• Duration: not definitively established. Typical duration is 18-24 months total, including 12 months after sputum culture becomes negative for MAI. Monitor sputum smear and culture monthly.• Rifabutin is alternative to rifampin . No demonstrated superiority of rifabutin vs rifampin (rifampin usually better tolerated). No head to head comparisons of clarithromycin vs azithromycin for pulmonary MAI; though azithromycin has fewer drug-drug interactions, and is often better tolerated, especially if used t.i.w.• Adjunctive treatment: bronchial hygiene (inhaled beta agonists, mucus-clearing devices) and antibiotic treatment as needed for nonmycobacterial pulmonary superinfection.• Role of surgery: no randomized studies, typically reserved for patients with poor response to medical therapy and who are good surgical candidates, generally localized/cavitary disease. Should be performed in centers with extensive experience. Surgical resection of a solitary pulmonary nodule is considered curative.• Monitoring for drug adverse reactions: hepatotoxicity (rifampin, rifabutin), uveitis (rifabutin), ocular toxicity (ethambutol), nephrotoxicity and/or ototoxicity (aminoglycosides).• Withholding treatment is acceptable in patients with close follow-up to determine if disease is significant (e.g., continue to collect sputa for culture) or who have mild disease and poorly tolerate therapy. In both cases close follow-up (including CT imaging) is needed. Of note, patients with upper lobe fibrocavitary disease tend to progress rapidly and withholding therapy is not recommended.Hot Tub Lung• Discontinuation of exposure necessary.• No consensus opinion about role of corticosteroids and/or antibiotics. Anecdotal reports of rapid improvement after stopping exposure (no steroids or antibiotic).Cervical Lymphadenitis in Children• Excisional surgery without chemotherapy (success rate of > 95%).• If surgical risk high (e.g., facial nerve involvement), macrolide-containing multidrug regimen is reasonable, but limited experience, optimal duration unknown.• Incisional biopsy, or use of non-macrolide-containing regimens often associated with persistent clinical disease including sinus tract formation.Extrapulmonary localized disease• Surgery (excisional or debridement) plus macrolide-containing multidrug regimen (same doses as for pulmonary disease).• Optimal duration unknown, but usually follow pulmonary guidelines.Disseminated disease• Macrolide-containing multidrug regimen as for cavitary pulmonary disease.• Optimal duration unknown and dependent on clinical response and predisposing factors.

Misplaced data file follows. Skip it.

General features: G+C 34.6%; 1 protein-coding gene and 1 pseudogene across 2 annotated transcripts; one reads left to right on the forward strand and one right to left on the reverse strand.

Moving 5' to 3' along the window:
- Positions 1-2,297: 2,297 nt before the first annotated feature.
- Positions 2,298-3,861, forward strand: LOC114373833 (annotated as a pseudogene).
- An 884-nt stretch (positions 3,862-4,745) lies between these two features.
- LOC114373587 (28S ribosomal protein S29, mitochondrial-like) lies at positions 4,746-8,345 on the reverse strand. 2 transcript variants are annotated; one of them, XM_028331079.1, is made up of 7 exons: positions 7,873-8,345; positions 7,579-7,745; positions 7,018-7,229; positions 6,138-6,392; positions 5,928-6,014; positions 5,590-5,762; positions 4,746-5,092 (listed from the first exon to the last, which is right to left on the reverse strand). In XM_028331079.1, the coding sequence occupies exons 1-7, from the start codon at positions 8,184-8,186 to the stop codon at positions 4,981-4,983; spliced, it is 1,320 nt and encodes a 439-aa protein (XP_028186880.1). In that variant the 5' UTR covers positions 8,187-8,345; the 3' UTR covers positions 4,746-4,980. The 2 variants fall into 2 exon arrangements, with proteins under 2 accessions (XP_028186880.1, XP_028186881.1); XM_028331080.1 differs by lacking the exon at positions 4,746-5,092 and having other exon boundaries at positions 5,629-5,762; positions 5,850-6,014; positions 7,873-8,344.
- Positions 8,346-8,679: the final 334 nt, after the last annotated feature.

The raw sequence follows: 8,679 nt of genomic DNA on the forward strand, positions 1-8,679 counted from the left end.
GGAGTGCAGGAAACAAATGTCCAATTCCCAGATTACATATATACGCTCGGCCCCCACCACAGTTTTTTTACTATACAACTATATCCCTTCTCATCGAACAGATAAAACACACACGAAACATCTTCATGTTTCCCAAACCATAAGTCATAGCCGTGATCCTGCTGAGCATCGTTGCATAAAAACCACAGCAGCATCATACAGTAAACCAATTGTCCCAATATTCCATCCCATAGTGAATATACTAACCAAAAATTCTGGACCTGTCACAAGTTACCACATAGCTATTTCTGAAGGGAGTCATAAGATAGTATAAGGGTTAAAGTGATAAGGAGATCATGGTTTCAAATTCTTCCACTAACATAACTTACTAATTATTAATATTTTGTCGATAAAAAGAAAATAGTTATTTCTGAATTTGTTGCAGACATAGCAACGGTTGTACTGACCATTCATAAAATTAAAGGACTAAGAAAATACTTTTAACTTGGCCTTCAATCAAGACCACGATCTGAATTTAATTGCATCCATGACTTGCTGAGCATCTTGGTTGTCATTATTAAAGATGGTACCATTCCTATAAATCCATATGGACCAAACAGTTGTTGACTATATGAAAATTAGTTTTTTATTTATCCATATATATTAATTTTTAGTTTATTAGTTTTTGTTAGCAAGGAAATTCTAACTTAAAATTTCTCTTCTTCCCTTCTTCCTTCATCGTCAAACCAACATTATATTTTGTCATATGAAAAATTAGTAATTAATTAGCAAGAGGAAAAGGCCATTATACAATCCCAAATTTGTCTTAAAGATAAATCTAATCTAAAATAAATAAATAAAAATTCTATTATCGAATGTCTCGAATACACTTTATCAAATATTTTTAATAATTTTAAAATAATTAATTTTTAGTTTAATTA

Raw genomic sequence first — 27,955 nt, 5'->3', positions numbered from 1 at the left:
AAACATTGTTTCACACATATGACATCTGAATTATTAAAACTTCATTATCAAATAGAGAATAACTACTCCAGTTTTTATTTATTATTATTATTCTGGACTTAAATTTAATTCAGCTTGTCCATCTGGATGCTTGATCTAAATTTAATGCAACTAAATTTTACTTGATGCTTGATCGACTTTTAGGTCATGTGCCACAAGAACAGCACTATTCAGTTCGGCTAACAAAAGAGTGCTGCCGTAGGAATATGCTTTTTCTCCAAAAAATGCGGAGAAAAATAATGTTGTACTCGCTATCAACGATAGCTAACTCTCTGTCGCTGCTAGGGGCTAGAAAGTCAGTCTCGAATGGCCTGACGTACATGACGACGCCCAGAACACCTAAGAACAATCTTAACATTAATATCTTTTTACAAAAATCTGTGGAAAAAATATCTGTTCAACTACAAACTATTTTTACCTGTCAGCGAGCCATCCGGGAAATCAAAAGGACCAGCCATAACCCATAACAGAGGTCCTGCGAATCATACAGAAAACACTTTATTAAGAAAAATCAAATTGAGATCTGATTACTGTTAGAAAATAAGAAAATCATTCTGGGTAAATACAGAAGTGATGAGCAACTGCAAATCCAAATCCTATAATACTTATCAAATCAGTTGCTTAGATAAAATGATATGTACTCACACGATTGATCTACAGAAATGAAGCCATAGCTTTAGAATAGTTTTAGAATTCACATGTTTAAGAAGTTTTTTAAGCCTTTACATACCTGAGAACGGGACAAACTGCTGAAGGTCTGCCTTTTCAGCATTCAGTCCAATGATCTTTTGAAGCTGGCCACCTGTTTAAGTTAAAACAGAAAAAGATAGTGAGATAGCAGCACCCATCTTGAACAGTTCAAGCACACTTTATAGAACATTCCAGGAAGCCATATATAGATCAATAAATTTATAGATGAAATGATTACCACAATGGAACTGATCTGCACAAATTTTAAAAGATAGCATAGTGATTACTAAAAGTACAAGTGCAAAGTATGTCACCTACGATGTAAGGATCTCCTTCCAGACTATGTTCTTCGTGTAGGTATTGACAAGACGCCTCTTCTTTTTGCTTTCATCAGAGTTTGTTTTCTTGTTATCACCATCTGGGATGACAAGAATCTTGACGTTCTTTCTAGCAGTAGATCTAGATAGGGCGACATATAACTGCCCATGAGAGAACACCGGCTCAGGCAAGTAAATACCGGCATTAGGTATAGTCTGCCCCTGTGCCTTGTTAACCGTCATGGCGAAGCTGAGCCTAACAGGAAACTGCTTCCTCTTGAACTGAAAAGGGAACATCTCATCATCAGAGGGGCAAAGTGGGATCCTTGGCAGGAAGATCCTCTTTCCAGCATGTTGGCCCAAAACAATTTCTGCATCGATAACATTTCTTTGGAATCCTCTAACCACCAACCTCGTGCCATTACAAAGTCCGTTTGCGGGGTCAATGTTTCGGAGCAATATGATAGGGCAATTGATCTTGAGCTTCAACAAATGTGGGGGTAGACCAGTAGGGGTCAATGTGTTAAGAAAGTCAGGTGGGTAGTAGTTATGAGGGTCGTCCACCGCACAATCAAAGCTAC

Selected Drug CommentsAmikacin Most active aminoglycoside against most MAC strains. Most common use is for macrolide resistant MAI.Azithromycin Clarithromycin may be modestly more active against MAI than azithromycin, but azithromycin has fewer clinically relevant drug-drug interactions. Specifically, azithromycin can be used safely with rifampin and rifabutin.Clarithromycin Clarithromycin may be modestly more effective than azithromycin, but generally less well-tolerated. Clarithromycin extended release (500mg XL tablet) 1000 mg/day is an alternative. Clarithromycin (substrate and inhibitor of CYP3A4) increases rifabutin levels approximately 50%, and clarithromycin levels are decreased approximately 50%. Azithromycin is alternative.Linezolid Drug may have in vitro activity, but clinical experience is limited and side effects such as neuropathy and anemia with long-term treatment is high[Ntziora, 2007]Moxifloxacin No prospective studies. Has good in vitro activity, but as with other agents(ABX) for MAC disease, there may not be clear correlation between in vitro activity and in vivo activity. In mouse studies, appears to have less activity than predicted byin vitro studies. In situations of macrolide resistance, to avoid drug-drug interactions or drug allergy it may be useful.Rifabutin No prospective studies comparing rifampin to rifabutin in macrolide- containing regimens for MAI lung disease in HIV-negative patients. Anecdotal reports suggest no therapeutic advantage to rifabutin. Given frequent adverse events with rifabutin (when combined with macrolide) and high cost of rifabutin, many experts use rifampin in macrolide-containing regimens for pulmonary MAI in HIV-negative persons.Rifampin No prospective studies comparing rifampin to rifabutin in macrolide- containing regimens for MAI lung disease in HIV-negative patients. Anecdotal reports suggest no therapeutic advantage to rifabutin. Given frequent adverse events with rifabutin (when combined with macrolide) and high cost of rifabutin, many experts use rifampin in macrolide-containing regimens for pulmonary MAI in HIV-negative persons.Tigecycline Glycycline drug that has in vitro activity and has been used in the treatment of some NTM infections such as M. abscessus; however, no clinical experience reported in MAI infections.Drug RecommendationFOLLOW UP • For pulmonary disease, monthly sputum for AFB stain and culture recommended monitoring. • Clinical expectations of treatment: symptomatic and radiographic improvement within 2-6 months, and conversion of sputum culture from positive to negative within approximately 6 months. Outcome usually better with noncavitary (compared with cavitary) disease.